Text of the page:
LAKEWOOD RANCH — After a bruising battle for the GOP gubernatorial nomination between Rick Scott and Bill McCollum, local Republicans rallied around Scott at a campaign fundraiser Wednesday night.
Developer Pat Neal announced that local Republicans had raised more than $531,000 for Scott’s war chest.
“I think you will change things. You will give us our hope back,” Neal told Scott.
Neal said it was the largest local political fundraiser yet, eclipsing the $188,000 that many in the room had helped raise for McCollum.
Scott, former chief executive officer of health care giant Columbia/HCA, spent more than $50 million of his personal fortune in defeating McCollum with a blitz of TV advertising.
“It’s never easy. Raising over a half million dollars is a big deal,” Scott told local Republicans who filled the large Fete Ballroom at Lakewood Ranch.
Scott, who faces Democrat Alex Sink in the Nov. 2 general election, said that if he is elected he will ensure that small business has access to credit, that government red tape that is “strangling business” is cut, that the business tax is eliminated, and that Florida’s economy becomes the best in the nation.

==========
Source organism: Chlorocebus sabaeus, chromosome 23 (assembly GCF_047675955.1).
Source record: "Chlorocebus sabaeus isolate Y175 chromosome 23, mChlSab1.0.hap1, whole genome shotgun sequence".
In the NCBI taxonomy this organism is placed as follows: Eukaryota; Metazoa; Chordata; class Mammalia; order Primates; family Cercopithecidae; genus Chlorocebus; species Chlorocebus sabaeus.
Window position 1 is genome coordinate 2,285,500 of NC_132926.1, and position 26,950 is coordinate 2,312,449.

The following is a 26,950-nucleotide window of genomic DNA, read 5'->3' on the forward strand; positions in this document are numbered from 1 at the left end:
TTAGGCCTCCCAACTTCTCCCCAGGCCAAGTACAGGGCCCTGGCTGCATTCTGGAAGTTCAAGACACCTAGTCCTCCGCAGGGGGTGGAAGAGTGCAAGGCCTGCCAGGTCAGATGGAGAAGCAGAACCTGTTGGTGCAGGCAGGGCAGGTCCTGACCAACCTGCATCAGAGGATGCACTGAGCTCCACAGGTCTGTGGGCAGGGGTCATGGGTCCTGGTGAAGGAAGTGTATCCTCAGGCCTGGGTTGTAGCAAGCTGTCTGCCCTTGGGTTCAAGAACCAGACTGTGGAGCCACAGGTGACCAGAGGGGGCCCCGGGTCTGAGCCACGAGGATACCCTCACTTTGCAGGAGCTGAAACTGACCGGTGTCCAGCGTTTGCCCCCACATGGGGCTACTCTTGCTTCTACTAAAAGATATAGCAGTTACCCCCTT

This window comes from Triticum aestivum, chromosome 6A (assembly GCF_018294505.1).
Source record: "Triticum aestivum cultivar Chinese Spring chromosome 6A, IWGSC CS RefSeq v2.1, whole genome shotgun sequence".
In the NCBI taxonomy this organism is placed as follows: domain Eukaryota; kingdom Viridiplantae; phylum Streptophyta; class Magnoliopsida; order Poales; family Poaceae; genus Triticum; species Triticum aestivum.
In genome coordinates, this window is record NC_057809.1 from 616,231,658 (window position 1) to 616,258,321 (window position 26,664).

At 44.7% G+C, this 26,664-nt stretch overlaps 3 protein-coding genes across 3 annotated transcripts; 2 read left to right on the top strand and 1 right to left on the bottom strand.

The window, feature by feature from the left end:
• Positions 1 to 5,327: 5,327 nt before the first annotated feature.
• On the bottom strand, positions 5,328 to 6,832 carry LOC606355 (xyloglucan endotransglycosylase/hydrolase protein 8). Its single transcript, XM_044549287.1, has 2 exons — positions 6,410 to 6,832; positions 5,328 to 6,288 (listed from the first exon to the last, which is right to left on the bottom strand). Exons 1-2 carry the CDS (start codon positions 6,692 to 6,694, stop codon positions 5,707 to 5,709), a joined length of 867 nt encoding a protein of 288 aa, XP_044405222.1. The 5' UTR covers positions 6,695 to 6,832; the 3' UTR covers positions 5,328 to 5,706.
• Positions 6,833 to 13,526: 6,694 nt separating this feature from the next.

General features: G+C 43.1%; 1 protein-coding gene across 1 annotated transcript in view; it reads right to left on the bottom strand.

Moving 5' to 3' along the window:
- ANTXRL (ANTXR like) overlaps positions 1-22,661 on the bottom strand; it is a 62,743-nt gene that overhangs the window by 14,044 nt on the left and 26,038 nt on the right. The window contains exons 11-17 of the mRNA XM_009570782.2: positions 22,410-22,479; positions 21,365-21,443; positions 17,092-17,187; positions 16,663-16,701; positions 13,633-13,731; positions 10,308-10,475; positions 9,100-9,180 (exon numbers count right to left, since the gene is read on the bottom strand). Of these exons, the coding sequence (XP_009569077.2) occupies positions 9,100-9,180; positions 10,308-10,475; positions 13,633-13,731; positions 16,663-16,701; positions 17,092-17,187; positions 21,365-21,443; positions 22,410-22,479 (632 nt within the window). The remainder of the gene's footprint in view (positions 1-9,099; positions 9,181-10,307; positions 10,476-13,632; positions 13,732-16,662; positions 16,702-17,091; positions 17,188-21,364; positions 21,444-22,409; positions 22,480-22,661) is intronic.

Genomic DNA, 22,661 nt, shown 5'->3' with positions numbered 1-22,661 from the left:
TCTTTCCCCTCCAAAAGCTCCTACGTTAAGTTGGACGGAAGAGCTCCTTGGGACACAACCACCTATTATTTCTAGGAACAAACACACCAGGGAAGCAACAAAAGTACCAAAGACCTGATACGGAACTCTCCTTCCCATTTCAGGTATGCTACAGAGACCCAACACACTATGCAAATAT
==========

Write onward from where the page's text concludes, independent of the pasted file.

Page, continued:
He also promised to cut the size of government, and to take a whack at “unbelievable waste.”
“There is no reason that we shouldn’t be No. 1 for job creation,” he said.
Sen. Mike Bennett, R-Bradenton, said he originally supported McCollum, but that was before he knew Scott planned to run.
“He has created jobs; we need a shift in Tallahassee,” Bennett said.
Bennett said he looks to Scott as the candidate who could bring pensions under control, and give business access to credit.
Vanessa Baugh, a member of the Lakewood Ranch Business Alliance, said she supported Scott because Tallahassee needs some fresh blood.
Kathleen King, chair of the Manatee County Republican Party, said the “fundraising amount speaks volumes and that she felt great excitement and energy in the room.
Jane Grace, of Manatee Forum Republican Women Federated, said she likes the change in direction represented by Scott.
“I’m tired of the same old, same old,” Grace said.
Bennett said Scott was born into poverty, and was a self-made success.
“We have an opportunity we haven’t had in a long time,” Bennett said.
Scott said that he is up to the task of streamlining Florida government, and rekindling the American dream.
He said he would deal with all the problems that give people from other states pause about living in Florida, including property insurance, property taxes and the need for tort reform.
Scott, who beat McCollum despite repeated attacks on his character for the $1.7 billion fine paid for Medicare fraud by his old company, Columbia/HCA, made no mention of that scandal.
James A. Jones Jr., East Manatee Editor, can be contacted at 745-7021.